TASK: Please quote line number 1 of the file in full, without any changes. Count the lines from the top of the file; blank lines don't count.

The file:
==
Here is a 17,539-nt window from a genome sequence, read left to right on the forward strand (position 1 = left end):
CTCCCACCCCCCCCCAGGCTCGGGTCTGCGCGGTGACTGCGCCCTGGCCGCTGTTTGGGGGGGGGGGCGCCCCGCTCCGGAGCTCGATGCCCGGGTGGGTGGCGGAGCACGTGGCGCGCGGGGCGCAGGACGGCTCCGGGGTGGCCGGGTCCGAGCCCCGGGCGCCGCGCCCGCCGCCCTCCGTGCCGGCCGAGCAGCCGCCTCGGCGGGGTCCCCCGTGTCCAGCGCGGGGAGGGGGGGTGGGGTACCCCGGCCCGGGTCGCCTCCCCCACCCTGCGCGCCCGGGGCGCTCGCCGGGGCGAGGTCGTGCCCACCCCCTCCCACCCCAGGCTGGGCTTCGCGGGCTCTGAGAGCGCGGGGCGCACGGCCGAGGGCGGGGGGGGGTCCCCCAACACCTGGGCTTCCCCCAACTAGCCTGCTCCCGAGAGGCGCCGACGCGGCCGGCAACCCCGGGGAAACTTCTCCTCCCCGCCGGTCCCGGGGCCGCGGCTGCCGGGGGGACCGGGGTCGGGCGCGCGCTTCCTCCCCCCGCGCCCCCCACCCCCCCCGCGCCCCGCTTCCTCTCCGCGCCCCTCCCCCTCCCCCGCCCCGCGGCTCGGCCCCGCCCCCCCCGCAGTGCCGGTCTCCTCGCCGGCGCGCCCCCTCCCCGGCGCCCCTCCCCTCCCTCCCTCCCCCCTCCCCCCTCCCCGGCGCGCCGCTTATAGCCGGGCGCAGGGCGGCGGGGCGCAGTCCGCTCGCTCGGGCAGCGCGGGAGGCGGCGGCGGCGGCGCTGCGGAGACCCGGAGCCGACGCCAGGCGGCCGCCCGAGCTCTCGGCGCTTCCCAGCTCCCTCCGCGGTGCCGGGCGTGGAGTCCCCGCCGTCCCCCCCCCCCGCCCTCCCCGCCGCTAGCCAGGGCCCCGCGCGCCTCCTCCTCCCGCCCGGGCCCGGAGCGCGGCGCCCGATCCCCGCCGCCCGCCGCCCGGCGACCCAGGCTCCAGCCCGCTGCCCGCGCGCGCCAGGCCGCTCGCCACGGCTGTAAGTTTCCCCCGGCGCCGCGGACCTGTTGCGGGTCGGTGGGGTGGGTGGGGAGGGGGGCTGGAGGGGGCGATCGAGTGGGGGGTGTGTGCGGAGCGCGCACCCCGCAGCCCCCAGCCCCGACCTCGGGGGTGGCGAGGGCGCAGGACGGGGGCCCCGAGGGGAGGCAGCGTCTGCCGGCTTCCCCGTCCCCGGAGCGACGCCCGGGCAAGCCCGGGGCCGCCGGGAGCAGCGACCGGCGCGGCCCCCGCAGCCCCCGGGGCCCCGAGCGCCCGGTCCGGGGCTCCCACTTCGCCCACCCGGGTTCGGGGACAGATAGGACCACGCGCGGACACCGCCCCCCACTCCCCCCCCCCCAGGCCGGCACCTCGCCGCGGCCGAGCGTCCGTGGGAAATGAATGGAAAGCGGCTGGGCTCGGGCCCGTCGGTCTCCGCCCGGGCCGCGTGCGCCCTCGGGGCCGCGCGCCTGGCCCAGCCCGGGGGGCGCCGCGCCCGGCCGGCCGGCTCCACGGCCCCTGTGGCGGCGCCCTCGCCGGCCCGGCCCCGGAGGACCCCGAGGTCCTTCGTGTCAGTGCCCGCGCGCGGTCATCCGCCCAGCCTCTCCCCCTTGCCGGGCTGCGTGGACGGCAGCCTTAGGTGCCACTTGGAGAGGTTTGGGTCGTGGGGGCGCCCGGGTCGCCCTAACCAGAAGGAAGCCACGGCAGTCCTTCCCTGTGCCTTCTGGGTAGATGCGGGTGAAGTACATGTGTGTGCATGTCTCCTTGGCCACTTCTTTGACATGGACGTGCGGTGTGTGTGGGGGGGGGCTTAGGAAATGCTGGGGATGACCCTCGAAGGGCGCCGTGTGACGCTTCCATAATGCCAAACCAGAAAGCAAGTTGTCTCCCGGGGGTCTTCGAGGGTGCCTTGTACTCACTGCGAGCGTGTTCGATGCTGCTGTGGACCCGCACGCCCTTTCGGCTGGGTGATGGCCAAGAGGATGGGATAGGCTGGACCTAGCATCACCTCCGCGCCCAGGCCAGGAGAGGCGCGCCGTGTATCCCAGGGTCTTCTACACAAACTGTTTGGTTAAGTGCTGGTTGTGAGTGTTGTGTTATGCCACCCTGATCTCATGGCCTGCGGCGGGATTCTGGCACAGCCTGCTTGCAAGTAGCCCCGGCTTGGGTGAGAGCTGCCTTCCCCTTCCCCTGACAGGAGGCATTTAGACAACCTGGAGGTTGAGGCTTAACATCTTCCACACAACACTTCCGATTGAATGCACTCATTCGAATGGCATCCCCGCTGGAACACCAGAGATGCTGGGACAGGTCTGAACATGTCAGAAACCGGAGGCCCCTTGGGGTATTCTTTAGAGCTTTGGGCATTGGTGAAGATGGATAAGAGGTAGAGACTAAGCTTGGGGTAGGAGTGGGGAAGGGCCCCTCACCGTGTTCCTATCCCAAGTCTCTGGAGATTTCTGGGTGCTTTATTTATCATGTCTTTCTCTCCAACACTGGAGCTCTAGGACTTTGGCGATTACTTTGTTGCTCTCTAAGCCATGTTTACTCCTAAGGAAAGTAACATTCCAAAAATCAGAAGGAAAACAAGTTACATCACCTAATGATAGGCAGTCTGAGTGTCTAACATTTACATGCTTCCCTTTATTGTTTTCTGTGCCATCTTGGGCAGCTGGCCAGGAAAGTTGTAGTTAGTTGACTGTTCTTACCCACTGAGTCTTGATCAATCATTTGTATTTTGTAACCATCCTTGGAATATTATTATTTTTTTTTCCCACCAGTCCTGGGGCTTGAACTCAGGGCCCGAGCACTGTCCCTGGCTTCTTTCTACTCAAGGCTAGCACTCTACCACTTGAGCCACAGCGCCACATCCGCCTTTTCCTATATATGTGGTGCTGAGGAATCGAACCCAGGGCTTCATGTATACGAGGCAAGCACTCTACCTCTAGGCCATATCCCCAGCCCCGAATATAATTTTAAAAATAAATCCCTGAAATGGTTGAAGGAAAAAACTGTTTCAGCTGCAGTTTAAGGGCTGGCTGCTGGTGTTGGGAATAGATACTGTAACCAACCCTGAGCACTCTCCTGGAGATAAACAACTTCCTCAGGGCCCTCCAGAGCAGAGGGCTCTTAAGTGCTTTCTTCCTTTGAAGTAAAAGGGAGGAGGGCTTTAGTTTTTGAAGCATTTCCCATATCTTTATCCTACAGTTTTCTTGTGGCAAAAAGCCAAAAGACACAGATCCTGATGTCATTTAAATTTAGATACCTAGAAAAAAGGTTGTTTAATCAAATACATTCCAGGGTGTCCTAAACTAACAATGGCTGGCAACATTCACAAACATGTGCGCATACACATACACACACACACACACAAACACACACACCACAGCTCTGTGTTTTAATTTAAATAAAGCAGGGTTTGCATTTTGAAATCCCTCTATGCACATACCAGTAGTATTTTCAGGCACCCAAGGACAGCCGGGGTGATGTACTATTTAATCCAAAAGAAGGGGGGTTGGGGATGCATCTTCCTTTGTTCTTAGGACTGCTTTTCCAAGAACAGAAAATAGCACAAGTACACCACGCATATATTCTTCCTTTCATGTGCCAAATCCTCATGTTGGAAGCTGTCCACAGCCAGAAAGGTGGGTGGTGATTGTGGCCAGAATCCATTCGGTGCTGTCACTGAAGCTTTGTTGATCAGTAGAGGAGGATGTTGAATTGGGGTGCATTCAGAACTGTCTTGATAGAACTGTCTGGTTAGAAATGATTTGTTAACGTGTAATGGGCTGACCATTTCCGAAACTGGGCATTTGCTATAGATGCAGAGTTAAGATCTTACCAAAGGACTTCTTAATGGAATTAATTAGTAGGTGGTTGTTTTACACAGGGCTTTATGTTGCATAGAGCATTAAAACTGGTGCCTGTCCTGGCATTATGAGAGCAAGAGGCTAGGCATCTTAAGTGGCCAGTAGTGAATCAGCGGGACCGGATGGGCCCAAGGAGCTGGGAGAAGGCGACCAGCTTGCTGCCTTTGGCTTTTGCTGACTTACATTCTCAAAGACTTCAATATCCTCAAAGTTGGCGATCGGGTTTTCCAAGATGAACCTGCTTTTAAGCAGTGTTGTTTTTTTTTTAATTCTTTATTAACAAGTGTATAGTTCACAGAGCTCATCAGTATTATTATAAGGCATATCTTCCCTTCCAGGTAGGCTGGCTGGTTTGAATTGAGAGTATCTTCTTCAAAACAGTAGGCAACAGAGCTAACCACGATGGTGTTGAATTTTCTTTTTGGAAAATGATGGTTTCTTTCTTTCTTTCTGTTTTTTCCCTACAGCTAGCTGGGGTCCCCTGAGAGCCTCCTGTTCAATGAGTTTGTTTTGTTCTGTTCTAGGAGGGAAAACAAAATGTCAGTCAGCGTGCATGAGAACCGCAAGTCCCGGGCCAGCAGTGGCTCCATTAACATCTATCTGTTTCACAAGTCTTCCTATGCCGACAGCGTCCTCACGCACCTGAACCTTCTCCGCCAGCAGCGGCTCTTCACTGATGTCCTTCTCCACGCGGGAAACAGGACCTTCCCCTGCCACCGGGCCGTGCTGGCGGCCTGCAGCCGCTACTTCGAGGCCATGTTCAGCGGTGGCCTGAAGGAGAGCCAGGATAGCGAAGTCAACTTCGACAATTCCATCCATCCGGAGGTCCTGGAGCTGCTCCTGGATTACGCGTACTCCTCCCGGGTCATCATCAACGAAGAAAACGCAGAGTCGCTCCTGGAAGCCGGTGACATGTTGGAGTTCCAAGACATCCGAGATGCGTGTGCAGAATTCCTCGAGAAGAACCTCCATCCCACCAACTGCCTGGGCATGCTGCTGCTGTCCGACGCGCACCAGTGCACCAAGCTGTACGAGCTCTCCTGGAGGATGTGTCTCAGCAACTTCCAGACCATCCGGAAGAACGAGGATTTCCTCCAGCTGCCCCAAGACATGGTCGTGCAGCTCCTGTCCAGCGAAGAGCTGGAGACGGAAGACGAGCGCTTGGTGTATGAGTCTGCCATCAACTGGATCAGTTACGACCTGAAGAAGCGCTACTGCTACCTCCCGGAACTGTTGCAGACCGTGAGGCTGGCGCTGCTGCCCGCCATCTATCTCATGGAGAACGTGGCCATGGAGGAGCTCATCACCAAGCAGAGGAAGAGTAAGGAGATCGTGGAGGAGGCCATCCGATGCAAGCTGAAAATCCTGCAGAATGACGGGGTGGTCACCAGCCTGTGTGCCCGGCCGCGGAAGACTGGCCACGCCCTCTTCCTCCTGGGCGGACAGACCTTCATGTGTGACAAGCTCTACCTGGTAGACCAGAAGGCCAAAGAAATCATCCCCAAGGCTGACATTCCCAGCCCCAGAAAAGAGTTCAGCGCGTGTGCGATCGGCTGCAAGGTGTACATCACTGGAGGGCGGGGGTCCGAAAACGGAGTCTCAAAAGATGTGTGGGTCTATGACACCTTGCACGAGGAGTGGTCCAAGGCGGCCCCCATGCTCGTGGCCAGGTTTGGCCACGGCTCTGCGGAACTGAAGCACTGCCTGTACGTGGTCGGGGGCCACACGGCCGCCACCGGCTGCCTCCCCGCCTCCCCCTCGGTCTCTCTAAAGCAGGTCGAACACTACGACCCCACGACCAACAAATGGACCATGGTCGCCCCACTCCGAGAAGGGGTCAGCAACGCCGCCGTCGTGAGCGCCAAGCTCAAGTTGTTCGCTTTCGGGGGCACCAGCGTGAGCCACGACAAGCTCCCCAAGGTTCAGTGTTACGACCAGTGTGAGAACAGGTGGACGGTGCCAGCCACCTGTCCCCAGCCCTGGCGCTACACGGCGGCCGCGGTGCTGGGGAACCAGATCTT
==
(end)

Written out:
Here is a 17,539-nt window from a genome sequence, read left to right on the forward strand (position 1 = left end):